Dane Linn, Business Roundtable: Ensure “opt out” doesn’t undermine the accountability systems. Including an asterisk next to a school’s letter grade for not meeting participation requirement isn’t enough. Failure to set a high bar will allow schools to mask low-performance. Don’t let states use statistical techniques (such as big “n” sizes) to mask gaps. Provide guidance on “much more.”
Stephen Parker, National Governors Association: Whenever possible, stick with guidance, not regulation. Make sure states are in the driver’s seat on school improvement.
Elizabeth Davis, Washington D.C. Teachers Union: Move quickly on helping states pare back tests, including those that right now are used for teacher evaluation. Set up the “innovative assessment” pilot quickly, and also move quickly when it comes to allowing high schools to use a nationally recognized test instead of the state assessments.
Janel George, NAACP Legal Defense and Educational Fund: Set a minimum “n” size. Encourage equitable discipline practices.
Vito Borello, National Association for Family School, and Community Engagement: Raise standards and update guidance for family engagement.
MaryLee Allen, Children’s Defense Fund: Help ensure equity in state accountability plans. And pay special attention to foster students, who are a priority under ESSA.
Marlyn Tillman, Gwinnett STOPP: Consider steps to combat the school-to-prison pipeline, including improving school climate and addressing inequities in suspensions. Suggests the guidance make it easier for low-income students to get access to advanced coursework.
Amanda Fenton, National Association of Charter School Authorizers: Make sure state don’t put failing charter schools in school improvement. They should just close them.
MenSa Ankh Maa, Teach for America, D.C. Region: Help protect LGBT students from bullying, use law’s levers to move towards equity for vulnerable kids.
Marla Kilfoyle, teacher: Worried that language on personalized learning could isolate students with disabilities. Wishes law would have done more to limit testing, particularly for students in special education and English-language learners.
Thomas Gentzel, National School Boards Association: This law represents “a new federalism.” Wants guidance on how districts can transfer funds between programs.
Yolanda Rondon, America-Arab Anti-Discrimination Committee: Remember that not all ELLs are Spanish speakers, some speak other languages including Arabic. Please make sure that materials are provided to parents for multiple languages.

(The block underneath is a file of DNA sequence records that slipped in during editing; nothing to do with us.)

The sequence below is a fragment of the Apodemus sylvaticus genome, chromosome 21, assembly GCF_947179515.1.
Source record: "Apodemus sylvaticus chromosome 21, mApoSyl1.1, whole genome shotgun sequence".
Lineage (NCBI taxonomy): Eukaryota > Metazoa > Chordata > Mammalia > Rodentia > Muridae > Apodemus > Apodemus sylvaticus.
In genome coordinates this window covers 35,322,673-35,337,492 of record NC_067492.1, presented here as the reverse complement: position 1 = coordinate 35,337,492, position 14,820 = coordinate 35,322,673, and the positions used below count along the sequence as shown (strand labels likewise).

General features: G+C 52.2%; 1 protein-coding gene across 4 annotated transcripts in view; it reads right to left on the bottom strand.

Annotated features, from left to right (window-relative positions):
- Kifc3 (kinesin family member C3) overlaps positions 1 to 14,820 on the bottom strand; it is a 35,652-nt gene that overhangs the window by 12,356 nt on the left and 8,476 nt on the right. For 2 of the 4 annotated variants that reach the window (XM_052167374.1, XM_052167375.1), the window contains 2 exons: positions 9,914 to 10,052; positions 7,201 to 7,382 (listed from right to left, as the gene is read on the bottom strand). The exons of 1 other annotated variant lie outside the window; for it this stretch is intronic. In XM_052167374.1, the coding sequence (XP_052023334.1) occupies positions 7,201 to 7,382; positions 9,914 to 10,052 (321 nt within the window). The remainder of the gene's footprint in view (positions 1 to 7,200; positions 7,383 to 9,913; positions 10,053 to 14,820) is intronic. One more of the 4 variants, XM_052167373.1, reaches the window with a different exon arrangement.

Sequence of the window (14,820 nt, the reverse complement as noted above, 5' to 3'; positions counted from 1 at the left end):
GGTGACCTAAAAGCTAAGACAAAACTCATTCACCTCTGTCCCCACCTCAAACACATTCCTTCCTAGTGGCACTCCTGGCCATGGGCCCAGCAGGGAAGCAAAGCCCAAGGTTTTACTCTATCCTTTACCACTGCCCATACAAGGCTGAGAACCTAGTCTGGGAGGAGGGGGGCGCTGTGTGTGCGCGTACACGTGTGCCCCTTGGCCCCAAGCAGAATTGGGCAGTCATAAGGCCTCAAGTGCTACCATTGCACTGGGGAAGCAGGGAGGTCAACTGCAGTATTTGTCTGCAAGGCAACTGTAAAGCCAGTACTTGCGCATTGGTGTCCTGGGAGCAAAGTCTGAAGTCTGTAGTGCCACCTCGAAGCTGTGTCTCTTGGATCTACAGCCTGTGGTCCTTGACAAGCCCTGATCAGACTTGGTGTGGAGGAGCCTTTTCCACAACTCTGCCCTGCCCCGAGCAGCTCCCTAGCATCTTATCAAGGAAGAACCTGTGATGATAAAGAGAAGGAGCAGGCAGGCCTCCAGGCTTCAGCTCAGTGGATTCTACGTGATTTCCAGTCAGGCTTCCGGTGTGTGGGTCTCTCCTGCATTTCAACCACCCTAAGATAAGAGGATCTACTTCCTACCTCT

Kelly Vaillancourt Strobach: One of a number of speakers to ask the department to clarify what the law means when it says that academic factors have to weigh “much more” as a group than school quality factors.
Maura McInerney, the Education Law Center: Make sure that curriculum in juvenile justice centers is aligned to state standards.
Tim Boals, WIDA at Wisconsin for Education Research: Worried that there’s no requirements for English-language learners in the earliest grades and that accountability has shifted from districts to schools. That could be a problem if not many ELLs count for accountability.
Randi Weingarten, American Federation of Teachers: Teachers are worried that “nothing will change” and that the “testing fixation will continue.” We need to move beyond “test and punish.” Guidance and regulations need to be workable and reflect the perspectives of educators and parents, and states should be allowed to lead. Any regulation around interventions should allow for “exciting interventions” such as community schools.
Joyce Parker, Citizens for a Better Greenville: The Education Department should give suggested models of accountability that states and districts could try out. Wants educator and parent voice to be a key piece in developing plans.
Darren Cambridge, National Council of Teachers of English: Tests are useful, but portfolios can be even better when it comes to assessing English/language arts. And technology makes portfolios easier these days than they have been in the past.
Kathy Lally, Communities in Schools: Make it clear that states and districts can use federal funds to offer integrated services.
Melissa Tomlinson, teacher from New Jersey: Reiterated that teachers need to be at the table in helping to inform policy.